A good newspaper, I suppose, is a Nation talking to itself.
Arthur Miller, 1961.
A history that stretches back more than 20 years has made the Phnom Penh Post the ‘Newspaper of Record’.
In fact the Phnom Penh Post is the oldest existing independent newspaper in any language in Cambodia.
First published in July 1992, the Post is read by thousands of foreigners and Cambodians throughout the country and by subscribers in 35 countries around the globe.
For more than 15 years the Phnom Penh Post has been the paper of record on Cambodian current events – read by decision makers and consumers who have helped rebuild the nation during the past decades.
No other newspaper can lay claim to such an extensive record. The Phnom Penh Post presents its readers with information and analysis that is convincing, useful and unique.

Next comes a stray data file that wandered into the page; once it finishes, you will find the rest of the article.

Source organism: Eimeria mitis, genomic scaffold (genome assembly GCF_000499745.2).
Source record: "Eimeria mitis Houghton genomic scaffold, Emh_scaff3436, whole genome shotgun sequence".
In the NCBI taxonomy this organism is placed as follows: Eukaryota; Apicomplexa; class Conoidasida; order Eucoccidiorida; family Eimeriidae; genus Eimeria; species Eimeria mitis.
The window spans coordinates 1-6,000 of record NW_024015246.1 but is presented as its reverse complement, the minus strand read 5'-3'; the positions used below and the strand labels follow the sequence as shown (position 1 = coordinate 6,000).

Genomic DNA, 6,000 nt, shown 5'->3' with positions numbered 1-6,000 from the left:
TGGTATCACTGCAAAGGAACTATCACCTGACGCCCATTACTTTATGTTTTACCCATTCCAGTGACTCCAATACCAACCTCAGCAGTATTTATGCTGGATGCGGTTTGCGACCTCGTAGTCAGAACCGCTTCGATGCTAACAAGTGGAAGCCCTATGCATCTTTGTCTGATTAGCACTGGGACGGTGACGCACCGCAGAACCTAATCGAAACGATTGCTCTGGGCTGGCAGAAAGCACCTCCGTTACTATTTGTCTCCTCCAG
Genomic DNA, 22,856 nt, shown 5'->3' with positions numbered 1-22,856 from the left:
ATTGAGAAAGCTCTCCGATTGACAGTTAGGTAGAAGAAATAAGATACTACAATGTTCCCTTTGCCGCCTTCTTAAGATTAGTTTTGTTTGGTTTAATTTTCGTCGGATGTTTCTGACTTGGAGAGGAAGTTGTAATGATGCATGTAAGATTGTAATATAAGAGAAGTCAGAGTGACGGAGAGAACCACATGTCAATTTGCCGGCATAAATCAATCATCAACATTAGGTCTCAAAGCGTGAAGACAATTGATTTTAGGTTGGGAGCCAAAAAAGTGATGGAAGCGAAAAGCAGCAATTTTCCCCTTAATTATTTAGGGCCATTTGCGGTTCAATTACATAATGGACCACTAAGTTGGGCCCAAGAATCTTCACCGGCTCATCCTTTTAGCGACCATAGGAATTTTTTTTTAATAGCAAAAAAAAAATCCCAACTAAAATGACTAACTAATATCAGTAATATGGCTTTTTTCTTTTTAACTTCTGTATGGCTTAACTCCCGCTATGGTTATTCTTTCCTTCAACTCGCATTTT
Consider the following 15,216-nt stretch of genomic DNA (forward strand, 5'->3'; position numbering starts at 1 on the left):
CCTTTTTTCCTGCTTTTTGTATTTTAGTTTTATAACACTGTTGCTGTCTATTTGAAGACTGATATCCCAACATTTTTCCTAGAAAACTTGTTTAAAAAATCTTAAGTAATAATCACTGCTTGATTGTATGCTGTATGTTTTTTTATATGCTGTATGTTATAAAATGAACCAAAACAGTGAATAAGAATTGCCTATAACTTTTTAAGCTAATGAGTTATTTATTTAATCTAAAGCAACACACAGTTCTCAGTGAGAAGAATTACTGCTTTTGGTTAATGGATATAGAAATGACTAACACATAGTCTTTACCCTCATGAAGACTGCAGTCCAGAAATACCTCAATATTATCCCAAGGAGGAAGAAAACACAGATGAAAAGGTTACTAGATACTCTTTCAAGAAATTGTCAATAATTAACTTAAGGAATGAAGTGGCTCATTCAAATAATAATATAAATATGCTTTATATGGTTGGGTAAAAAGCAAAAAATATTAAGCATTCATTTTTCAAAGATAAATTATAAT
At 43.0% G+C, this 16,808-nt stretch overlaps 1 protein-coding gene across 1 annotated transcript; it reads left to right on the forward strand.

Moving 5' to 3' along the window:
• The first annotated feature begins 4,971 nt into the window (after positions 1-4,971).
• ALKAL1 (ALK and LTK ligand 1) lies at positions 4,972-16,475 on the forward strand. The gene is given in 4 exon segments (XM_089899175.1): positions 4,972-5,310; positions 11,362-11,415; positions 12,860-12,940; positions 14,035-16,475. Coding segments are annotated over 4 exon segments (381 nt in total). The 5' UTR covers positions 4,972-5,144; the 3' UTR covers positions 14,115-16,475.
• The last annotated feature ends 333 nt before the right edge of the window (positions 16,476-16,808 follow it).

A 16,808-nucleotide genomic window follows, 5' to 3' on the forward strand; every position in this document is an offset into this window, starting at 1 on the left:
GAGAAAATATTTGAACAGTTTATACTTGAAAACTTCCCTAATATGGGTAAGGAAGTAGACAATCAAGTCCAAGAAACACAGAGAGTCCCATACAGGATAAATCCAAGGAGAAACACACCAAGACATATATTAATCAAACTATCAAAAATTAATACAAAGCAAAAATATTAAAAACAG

The Phnom Penh Post readers are also the most highly educated in the country and demand access to the highest quality information possible.
Our team of editors and journalists know that simply reporting the facts is not enough: they must analyze them and explain to readers how these facts will shape and affect their lives.
When a deal to end Cambodia's political deadlock hinged on two polarised political parties finding one person they could both tolerate, not many names sprung to mind.
Sophal Ear, one of the foremost Cambodian political economists, sat down with State of Play to discuss his theories on how foreign aid has weakened governance in Cambodia and how these lessons might apply to political